A bird’s eye view of misogyny

Jeremy Renner, Hawkeye and Matt Damon’s temporary Bourne replacement, has a history of saying problematic things, issuing a half-sincere apology, and then moving past the incident. In April 2015, he and Chris Evans got in trouble when asked how they felt about Black Widow’s relationship with the Hulk in the movie they were promoting, Age of Ultron. Renner said, “She’s a slut.” Evans laughed, saying “I was going to say something along that line. She’s a complete whore.” After the outcry, Evans apologized by issuing a statement saying, “Yesterday we were asked about the rumors that Black Widow wanted to be in a relationship with both Hawkeye and Captain America. We answered in a very juvenile and offensive way that rightfully angered some fans. I regret it and sincerely apologize.” I wouldn’t say this apology wiped away my disappointment in someone I had really liked before the interview, but it did seem like someone who had realized what he said was offensive. Renner, in contrast, released a statement saying “I am sorry that this tasteless joke about a fictional character offended anyone. It was not meant to be serious in any way. Just poking fun during an exhausting and tedious press tour.” This apology does not seem sincere to me in any way—it’s not “What I said was offensive, and I’m sorry I said it.” It’s “I’m sorry you were offended by my light-hearted joke that no one should have taken seriously.” Renner clearly doesn’t believe that jokes like this perpetuate the idea that men have a right to talk about women who are uninterested in dating them, even if the woman (and situation) is fictional in this case. Renner is uninterested in thinking beyond his present moment and specific situation. And this inability to see beyond his own experience has come up again.

On October 13, Jennifer Lawrence wrote an essay called “Why Do I Make Less Than My Male Co-Stars?” in Lena Dunham’s feminist newsletter, Lenny. This essay discussed the revelation from the Sony Hack that uncovered that Lawrence and Amy Adams received significantly lower paychecks than their male counterparts, Jeremy Renner, Christian Bale and Bradley Cooper in American Hustle. Lawrence examined her fear of being seen as “spoiled” or “difficult” by asking for a higher paycheck. Lawrence discussed the common fear women share: that by asking for the same treatment as their male counterparts or asking in the same way their male counterparts might ask, they will be seen as difficult. Beyond this, it’s rare for a celebrity to negotiate their salary personally. Normally it is done by agents or a team, with little active involvement of the talent. But Lawrence highlighted how an actor can be involved in negotiations to make a change. Bradley Cooper joined her after a few days, pledging to Reuters to join his future female costars in negotiating for equal salaries. He said that it was something that he saw that he could do to help.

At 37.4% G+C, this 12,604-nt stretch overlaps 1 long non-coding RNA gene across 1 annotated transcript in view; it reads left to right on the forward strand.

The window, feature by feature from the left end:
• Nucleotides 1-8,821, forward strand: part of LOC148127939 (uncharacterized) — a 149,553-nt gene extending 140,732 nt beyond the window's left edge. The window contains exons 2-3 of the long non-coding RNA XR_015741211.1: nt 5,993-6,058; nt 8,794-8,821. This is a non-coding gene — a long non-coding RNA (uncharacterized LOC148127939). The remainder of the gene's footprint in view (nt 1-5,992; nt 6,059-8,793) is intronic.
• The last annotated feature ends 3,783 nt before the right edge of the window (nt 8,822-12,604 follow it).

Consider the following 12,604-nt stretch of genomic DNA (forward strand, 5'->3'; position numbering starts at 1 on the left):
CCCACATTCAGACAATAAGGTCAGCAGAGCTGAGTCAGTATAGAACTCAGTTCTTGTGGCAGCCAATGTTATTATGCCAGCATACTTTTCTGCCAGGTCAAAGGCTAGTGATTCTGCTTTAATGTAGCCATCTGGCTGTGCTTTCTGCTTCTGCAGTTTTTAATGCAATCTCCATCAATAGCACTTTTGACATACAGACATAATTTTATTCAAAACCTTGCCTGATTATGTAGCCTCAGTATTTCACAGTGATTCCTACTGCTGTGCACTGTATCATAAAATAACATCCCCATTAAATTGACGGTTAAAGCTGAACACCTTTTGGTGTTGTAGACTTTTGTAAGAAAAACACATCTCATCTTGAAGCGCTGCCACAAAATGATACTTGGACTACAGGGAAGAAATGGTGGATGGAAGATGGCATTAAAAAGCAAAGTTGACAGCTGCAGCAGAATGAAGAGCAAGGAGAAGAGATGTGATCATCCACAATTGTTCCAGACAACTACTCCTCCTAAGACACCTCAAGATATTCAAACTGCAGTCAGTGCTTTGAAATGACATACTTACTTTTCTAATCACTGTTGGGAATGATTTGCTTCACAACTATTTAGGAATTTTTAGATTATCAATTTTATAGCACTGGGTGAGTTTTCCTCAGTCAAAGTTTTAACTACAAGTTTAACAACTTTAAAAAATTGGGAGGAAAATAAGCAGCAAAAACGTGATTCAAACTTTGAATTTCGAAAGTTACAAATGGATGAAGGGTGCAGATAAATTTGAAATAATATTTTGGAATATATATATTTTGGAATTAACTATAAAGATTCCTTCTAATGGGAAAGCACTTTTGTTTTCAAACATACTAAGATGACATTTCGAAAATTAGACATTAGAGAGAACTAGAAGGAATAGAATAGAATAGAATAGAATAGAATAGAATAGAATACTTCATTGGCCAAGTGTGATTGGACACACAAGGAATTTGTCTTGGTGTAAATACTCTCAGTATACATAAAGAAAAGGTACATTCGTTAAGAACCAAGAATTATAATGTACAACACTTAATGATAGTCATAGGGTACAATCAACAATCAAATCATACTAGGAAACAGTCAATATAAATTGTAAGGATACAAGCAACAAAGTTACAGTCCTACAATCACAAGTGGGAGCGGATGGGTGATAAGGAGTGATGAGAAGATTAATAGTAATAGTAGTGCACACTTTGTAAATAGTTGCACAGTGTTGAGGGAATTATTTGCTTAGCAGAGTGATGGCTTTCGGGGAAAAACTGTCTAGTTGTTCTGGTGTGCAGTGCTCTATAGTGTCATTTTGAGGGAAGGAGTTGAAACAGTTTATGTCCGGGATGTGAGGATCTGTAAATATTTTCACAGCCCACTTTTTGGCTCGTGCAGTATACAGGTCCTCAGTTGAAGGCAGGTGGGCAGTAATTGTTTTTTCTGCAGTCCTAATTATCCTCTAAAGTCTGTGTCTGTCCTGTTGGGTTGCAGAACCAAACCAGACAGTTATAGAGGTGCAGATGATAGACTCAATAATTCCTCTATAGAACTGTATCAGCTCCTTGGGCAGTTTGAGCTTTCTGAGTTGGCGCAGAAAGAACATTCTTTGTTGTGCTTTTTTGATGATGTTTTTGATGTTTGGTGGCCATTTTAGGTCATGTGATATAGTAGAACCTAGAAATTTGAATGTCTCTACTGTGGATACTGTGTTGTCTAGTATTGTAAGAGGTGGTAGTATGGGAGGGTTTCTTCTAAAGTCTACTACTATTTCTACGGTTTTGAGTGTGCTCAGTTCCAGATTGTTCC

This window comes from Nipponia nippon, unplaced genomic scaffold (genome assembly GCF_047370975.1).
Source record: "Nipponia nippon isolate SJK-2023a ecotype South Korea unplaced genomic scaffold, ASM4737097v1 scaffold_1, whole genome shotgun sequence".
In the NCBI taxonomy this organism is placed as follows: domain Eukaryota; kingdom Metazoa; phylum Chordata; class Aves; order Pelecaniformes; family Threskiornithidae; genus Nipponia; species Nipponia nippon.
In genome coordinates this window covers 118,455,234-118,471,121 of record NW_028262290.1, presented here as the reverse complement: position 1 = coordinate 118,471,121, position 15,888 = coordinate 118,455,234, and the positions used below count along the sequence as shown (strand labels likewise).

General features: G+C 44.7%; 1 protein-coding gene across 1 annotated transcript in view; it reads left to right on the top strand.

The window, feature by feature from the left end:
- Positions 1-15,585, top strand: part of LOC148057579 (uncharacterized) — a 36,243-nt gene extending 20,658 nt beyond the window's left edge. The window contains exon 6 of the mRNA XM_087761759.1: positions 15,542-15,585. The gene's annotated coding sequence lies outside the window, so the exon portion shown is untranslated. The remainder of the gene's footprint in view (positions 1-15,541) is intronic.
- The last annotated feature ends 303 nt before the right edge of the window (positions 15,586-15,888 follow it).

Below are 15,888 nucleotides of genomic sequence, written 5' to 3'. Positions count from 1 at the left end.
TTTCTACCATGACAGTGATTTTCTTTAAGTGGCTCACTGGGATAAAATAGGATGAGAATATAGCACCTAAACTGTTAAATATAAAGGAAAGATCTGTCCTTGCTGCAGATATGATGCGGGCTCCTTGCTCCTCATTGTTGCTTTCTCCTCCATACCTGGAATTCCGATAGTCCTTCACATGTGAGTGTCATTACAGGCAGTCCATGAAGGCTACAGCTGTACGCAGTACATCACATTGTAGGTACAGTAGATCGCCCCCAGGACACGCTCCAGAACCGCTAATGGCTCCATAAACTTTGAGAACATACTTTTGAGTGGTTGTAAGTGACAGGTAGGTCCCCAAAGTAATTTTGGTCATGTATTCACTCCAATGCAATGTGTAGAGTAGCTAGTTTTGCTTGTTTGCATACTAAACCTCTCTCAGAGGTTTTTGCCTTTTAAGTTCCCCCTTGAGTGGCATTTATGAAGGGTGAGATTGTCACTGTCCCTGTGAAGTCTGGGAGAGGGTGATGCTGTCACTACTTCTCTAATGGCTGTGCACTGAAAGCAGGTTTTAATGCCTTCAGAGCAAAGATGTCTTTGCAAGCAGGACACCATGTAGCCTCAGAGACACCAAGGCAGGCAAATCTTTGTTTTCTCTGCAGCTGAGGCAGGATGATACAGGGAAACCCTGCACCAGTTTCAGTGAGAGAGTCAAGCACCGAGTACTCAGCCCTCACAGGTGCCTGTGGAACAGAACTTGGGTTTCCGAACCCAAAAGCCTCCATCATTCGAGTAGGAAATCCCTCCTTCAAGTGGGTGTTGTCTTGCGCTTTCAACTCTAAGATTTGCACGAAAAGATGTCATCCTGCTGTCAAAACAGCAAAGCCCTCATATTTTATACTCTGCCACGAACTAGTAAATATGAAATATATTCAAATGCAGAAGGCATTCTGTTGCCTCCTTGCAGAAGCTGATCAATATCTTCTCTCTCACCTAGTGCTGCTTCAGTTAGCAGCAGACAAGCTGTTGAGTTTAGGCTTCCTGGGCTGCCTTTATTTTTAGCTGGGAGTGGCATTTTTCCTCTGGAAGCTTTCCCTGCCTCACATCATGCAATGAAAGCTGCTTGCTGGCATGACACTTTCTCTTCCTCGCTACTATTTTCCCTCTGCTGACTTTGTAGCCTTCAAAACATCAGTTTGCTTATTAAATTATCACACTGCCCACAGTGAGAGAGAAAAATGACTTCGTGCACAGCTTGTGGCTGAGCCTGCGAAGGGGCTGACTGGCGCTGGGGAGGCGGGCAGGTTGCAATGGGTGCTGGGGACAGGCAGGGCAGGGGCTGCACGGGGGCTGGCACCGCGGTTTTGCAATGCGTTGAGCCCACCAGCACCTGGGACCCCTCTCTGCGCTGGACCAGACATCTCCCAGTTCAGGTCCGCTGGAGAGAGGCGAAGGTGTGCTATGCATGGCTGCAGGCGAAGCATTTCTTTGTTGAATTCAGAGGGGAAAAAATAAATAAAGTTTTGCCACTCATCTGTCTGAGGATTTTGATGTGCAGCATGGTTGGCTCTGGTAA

Business Insider asked Renner if he would consider making a similar pledge, as one of the three male stars who received disproportionately larger salaries compared to Amy Adams and Jennifer Lawrence in American Hustle. In answer, Renner said, “That’s not my job. I don’t know contracts and money and all that sort of stuff.” Renner did say that he supports equal pay for his female co-stars, but, “I’m a performer and I know human behavior. When it comes to that sort of stuff I let other people deal with that. I do what I’m good at, that’s what I focus on.”
I do not want to suggest that because one actor made a pledge towards fixing the wage gap, all actors who do not immediately make a similar step are misogynists or evil. But Renner makes a consistent pattern of inaction or insult, refusing to see the further consequences of his actions. He does not see how a joke might reinforce the acceptance of insulting a woman who is uninterested in a person romantically. He does not see how his action might help change a skewed wage gap. He has never needed this help, as a member of group that is on the privileged side of the wage gap, so it’s not his problem. He doesn’t have to think about anything that does not directly affect him. And, pardon me for this terrible joke—this Hawkeye seems to enjoy his bird’s eye view of society, which insulates him from any real need to change. And when he is certainly not part of the solution, because of his pattern of inaction and insult, he is part of the problem.